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    They can still study strain rates across a region. Looking at those figures annually shows them how much the region is compressing
    This has become much easier and more accurate over the last 20 yrs since the advent of GPS location measuring
    a few ( less than 5mm) mm of accuracy is easily accomplished with the equip being produced over the last 10 years.
    Yup, it really is that accurate ! ... I service Trimble GPS equip for machine control and surveying
    here's a screenshot off a bit of gear I worked on .....


    NOTE the 7mm vertical and 3 mm horizontal accuracy. Horizontal acc. is always around 2 times better than vertical
    Also note that the GPS accuracy of your avg public in car or tramping handheld GPS unit is around 10 - 10 metres in comparison !!

    So various organisations eg USGS (US Geological Survey) have a wide network of GPS receivers that they collect data from continuously
    Tiny variations in equip inaccuracy can be averaged out over time and the true motion of the land can easily be observed.
    They can measure how much the land is compressing up ( or maybe stretching out) over a period of time and from that work out strain rates across a region.

  8. Mar 28, 2016 #7
    Lituya Bay is a loch, narrow with high walls. The wave reached over 500 feet.

    Several boats were anchored in the bay. A man and his son battened down the hatches and survived.
  9. Mar 28, 2016 #8


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    I had posted the following about the Lituya wave in the thread on nuclear explosions being able to cause tsunamis:
    A landslide in Lituya Bay, Alaska did cause a runup in the bay of ~1720 feet directly across from the landslide. As the wave made its way down the bay, the height diminished rapidly.
  10. Mar 31, 2016 #9
    I'll never forget that day in 1964. I lived in Port Alberni, BC, a small town app. 50 miles inland at the end of a fjord on Vancouver Island. When the wave hit us, it was still about 3 metres or so in height. It did a great deal of damage. A graveyard shift was at work already at the sawmill and plywood mill and pulp mill. Workers on the ground floor stated they saw a floor to ceiling wall of water come at them. They all floated momentarily and were then deposited back on the floor. NO ONE was killed and only a few were hurt. Several homes along the inlet at sea level were floated away. Again, no one killed or injured badly. What was really weird was that the inlet on which Port Alberni is situated is at a 90 degree angle to the direction the wave would have had to traverse. In other words, when the wave reached the west coast of Vancouver Island it took a hard left turn to travel app. 50 miles in a north-easterly direction in order to reach Port Alberni. Yet it came in from the north! Check it out on a map. Perhaps you can explain that to me. I believe that was also the year the Pacific Northwest got hit with a rare cyclone but I digress. It was definitely a year to be in awe of Mother Nature.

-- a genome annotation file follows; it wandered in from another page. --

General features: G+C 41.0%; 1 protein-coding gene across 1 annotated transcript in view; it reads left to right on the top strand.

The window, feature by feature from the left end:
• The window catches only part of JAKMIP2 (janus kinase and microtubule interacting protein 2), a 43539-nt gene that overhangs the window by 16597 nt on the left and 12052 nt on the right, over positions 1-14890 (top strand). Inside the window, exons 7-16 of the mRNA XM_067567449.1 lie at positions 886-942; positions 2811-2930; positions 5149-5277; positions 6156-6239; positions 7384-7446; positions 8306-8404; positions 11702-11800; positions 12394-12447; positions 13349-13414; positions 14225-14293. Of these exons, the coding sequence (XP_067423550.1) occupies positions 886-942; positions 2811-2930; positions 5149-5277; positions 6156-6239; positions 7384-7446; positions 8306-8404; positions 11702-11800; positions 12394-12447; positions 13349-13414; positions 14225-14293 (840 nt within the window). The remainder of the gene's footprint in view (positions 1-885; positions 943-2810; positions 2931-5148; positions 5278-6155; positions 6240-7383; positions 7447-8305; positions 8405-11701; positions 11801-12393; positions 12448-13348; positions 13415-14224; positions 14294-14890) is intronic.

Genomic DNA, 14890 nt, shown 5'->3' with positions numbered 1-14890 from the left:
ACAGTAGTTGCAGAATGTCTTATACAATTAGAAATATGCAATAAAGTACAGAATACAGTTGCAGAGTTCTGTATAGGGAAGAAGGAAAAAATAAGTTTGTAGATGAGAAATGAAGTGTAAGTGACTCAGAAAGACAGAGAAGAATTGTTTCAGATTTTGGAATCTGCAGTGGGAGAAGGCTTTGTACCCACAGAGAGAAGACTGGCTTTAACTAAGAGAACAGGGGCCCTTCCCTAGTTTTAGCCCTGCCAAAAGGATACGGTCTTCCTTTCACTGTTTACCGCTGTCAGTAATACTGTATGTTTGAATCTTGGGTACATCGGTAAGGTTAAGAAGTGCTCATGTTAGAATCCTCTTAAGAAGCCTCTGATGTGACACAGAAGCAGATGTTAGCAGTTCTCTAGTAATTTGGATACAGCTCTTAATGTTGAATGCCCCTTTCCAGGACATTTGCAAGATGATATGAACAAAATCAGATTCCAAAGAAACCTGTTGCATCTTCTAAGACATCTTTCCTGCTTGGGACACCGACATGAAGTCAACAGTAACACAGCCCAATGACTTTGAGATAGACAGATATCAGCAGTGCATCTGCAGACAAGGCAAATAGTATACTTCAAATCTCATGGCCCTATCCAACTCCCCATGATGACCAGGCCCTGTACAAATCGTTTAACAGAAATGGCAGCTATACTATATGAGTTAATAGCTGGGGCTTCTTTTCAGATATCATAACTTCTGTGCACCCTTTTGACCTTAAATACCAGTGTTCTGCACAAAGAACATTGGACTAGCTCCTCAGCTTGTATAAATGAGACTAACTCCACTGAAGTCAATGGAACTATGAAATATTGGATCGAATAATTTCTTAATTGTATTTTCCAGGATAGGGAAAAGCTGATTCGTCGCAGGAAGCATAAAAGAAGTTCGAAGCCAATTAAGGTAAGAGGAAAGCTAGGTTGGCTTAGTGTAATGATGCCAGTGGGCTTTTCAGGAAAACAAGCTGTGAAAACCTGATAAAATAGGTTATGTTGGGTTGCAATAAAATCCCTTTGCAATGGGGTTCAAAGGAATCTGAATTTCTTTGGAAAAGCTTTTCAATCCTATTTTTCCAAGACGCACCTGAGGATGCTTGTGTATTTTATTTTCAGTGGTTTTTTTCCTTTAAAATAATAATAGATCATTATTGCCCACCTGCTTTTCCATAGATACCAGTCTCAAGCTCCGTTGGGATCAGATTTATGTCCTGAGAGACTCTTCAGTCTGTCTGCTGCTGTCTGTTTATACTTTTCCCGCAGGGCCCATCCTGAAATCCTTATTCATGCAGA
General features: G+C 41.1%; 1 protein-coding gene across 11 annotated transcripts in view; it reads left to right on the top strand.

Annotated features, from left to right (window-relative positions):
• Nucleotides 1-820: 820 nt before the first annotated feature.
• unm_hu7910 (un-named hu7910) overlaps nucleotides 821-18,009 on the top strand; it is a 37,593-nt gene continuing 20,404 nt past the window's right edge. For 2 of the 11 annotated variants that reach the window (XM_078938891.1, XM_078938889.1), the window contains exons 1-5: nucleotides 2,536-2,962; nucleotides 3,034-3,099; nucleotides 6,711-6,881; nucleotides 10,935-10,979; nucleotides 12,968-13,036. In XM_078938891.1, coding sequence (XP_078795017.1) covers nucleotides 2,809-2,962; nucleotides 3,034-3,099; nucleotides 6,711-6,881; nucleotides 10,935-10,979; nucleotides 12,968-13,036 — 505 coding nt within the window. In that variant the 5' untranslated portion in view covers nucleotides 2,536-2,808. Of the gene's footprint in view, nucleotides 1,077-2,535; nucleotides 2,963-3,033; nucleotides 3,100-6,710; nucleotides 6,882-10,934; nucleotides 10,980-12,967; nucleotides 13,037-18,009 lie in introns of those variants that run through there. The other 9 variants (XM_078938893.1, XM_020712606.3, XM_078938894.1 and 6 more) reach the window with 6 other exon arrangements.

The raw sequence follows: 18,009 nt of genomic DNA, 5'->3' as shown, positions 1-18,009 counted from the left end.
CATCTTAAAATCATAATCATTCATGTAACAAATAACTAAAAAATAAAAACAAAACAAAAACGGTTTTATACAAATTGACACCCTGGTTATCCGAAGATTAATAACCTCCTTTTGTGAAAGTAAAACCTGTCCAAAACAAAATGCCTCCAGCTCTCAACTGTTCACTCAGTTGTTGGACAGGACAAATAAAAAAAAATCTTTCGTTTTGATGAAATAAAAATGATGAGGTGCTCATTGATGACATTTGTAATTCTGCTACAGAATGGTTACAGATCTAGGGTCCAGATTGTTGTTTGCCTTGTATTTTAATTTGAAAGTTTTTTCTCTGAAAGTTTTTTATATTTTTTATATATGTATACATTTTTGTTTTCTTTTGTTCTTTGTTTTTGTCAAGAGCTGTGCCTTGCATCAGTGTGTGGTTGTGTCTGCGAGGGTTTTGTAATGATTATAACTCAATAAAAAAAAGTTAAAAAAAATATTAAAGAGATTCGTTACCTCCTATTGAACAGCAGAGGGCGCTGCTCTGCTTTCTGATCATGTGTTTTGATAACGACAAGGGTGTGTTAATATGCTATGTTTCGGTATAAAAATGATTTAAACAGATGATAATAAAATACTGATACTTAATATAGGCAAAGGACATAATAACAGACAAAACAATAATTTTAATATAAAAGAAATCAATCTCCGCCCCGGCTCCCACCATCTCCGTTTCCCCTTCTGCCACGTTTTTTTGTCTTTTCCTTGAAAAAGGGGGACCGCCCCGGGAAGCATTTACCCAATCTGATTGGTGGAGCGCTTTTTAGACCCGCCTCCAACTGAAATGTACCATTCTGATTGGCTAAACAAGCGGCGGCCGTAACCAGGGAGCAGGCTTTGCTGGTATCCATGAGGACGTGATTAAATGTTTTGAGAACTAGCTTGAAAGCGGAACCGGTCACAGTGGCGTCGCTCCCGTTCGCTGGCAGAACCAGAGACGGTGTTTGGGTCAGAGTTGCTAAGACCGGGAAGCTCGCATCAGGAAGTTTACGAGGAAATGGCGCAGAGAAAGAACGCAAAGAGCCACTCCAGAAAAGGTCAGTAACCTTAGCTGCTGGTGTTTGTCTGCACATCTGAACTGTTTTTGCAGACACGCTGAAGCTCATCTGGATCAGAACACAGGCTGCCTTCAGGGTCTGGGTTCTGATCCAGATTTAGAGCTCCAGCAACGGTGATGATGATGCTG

11. Apr 1, 2016 #10


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    Hi ebos

    Looking at your location on google earth, I can see that Port Alberni is at the head of a very long narrow inlet ( fiord?)


    The waves don't have to turn like that. keep in mind that the waves only form relatively close to shore.
    How close depends on the topography of the seafloor in the region. Prior to the waves forming in the shallower waters,
    the tsunami is just a big swell in the level of the sea level. The swell will flow into any bay/inlet area and the overall depth
    of the water will dramatically rise. At some point as the swell approaches the shore, waves will likely form.
    In your area, I could imagine the would increase the sea level broadly over that very wide bay and that there would be
    a significant funnelling effect up into all those small narrow areas. The direction of the swell and any waves would to totally controlled by local topography, above and below sealevel.

    This effect was observed in the Japanese quake/tsunami of 2011 in many of the videos. as in this video


    It is just like a fast incoming tide that just kept rising ... no huge 10m (give or take) wave. This swell just follows
    the estuary and river channel as it moves inland. Take note particularly from around the 5 minute mark ...
    there's no huge wave that overruns that concrete barrier wall, just the overall rising swell.

  12. Apr 2, 2016 #11
  13. Apr 2, 2016 #12
    Whoops, I got so excited I clicked the wrong button. Anyways, thanks for elucidating my fading memories. And, it IS called an 'inlet' as in Somass Inlet but 'fjord' sounds sexier.
    So I guess that's why they used to call them "tidal waves". They're just like a tide except 10 times as high and 100 times as fast. Amazing video to watch again. I still can't get over the people that were still just driving or strolling by without a clue. I guess that's probably what the video-taking crew were yelling about - trying to warn the pedestrians what was coming.
    Thanks again Dave. Now I can understand how that 'wave' got up the Somass.